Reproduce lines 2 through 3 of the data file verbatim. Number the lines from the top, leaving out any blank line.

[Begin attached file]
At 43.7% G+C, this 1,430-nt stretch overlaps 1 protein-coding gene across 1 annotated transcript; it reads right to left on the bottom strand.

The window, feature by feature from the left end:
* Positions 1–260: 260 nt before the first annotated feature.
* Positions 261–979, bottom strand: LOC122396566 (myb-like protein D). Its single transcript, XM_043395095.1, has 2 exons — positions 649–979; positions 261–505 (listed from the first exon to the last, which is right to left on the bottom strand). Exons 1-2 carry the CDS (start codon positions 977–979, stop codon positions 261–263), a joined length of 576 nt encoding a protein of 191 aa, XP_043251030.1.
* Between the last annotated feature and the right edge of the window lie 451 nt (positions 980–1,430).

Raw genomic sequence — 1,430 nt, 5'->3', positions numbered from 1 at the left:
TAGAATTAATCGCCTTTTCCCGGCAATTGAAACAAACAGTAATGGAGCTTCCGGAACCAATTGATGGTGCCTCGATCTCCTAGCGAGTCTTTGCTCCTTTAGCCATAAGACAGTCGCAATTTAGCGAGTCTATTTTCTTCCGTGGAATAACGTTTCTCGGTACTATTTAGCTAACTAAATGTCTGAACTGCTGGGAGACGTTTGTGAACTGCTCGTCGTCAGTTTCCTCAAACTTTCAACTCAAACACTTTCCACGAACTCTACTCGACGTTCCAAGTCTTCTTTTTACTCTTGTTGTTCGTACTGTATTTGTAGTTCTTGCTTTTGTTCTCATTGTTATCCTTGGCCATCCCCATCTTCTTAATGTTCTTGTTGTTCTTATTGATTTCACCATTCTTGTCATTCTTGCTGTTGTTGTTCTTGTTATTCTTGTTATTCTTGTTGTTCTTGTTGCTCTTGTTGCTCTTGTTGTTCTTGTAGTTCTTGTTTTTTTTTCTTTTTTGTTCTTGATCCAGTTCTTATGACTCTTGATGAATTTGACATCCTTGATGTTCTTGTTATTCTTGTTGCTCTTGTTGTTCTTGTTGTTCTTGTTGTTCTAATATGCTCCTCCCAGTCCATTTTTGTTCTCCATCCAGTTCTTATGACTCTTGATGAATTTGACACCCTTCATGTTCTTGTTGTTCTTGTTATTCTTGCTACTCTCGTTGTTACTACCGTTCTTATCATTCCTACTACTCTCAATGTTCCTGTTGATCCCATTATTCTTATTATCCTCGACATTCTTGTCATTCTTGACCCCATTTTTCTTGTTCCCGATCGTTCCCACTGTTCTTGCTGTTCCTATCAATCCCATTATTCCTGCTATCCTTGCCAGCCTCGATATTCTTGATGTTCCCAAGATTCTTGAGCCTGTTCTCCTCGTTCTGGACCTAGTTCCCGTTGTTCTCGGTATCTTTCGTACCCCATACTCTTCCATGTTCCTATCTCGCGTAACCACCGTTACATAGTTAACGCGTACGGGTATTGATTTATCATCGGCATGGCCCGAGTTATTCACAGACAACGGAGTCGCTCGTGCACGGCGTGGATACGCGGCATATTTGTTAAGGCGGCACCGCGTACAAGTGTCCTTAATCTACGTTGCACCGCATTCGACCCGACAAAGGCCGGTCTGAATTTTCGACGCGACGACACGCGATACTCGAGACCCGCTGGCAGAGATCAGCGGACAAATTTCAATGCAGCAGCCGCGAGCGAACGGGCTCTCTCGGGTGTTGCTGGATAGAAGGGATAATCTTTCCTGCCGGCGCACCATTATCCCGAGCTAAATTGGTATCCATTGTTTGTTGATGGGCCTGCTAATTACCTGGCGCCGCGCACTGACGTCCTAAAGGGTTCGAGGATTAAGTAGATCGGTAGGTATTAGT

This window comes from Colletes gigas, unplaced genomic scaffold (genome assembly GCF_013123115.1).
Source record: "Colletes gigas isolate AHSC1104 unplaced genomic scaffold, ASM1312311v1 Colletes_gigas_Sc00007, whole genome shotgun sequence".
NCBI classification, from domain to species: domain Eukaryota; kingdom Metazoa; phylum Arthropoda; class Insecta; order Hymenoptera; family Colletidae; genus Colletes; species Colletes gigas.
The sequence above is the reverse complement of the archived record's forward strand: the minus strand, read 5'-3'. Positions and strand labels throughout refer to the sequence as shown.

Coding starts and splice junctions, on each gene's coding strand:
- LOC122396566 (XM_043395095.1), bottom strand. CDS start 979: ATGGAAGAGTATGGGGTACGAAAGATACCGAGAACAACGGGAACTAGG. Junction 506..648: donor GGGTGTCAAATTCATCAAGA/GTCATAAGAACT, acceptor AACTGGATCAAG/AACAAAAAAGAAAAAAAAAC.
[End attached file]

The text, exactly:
The window, feature by feature from the left end:
* Positions 1–260: 260 nt before the first annotated feature.